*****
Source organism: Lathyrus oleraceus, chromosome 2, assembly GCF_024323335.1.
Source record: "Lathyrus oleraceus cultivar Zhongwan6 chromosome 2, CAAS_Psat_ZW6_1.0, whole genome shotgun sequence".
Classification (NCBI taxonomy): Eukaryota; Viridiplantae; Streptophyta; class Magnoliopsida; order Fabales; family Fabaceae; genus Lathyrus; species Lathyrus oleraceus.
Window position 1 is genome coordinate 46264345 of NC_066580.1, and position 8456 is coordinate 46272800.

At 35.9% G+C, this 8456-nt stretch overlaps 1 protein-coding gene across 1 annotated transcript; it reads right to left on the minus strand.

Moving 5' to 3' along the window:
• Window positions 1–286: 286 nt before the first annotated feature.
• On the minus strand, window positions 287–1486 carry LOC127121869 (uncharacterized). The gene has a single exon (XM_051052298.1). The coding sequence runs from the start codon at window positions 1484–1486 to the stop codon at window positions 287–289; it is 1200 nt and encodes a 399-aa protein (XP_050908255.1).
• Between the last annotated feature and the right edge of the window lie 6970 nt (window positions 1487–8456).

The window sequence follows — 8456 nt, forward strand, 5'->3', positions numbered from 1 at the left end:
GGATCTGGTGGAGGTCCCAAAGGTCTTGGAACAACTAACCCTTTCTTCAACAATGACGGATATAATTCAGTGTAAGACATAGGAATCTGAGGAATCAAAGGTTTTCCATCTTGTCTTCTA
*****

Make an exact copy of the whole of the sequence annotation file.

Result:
Source organism: Lathyrus oleraceus, chromosome 2, assembly GCF_024323335.1.
Source record: "Lathyrus oleraceus cultivar Zhongwan6 chromosome 2, CAAS_Psat_ZW6_1.0, whole genome shotgun sequence".
Classification (NCBI taxonomy): Eukaryota; Viridiplantae; Streptophyta; class Magnoliopsida; order Fabales; family Fabaceae; genus Lathyrus; species Lathyrus oleraceus.
Window position 1 is genome coordinate 46264345 of NC_066580.1, and position 8456 is coordinate 46272800.

At 35.9% G+C, this 8456-nt stretch overlaps 1 protein-coding gene across 1 annotated transcript; it reads right to left on the minus strand.

Moving 5' to 3' along the window:
• Window positions 1–286: 286 nt before the first annotated feature.
• On the minus strand, window positions 287–1486 carry LOC127121869 (uncharacterized). The gene has a single exon (XM_051052298.1). The coding sequence runs from the start codon at window positions 1484–1486 to the stop codon at window positions 287–289; it is 1200 nt and encodes a 399-aa protein (XP_050908255.1).
• Between the last annotated feature and the right edge of the window lie 6970 nt (window positions 1487–8456).

The window sequence follows — 8456 nt, forward strand, 5'->3', positions numbered from 1 at the left end:
GGATCTGGTGGAGGTCCCAAAGGTCTTGGAACAACTAACCCTTTCTTCAACAATGACGGATATAATTCAGTGTAAGACATAGGAATCTGAGGAATCAAAGGTTTTCCATCTTGTCTTCTA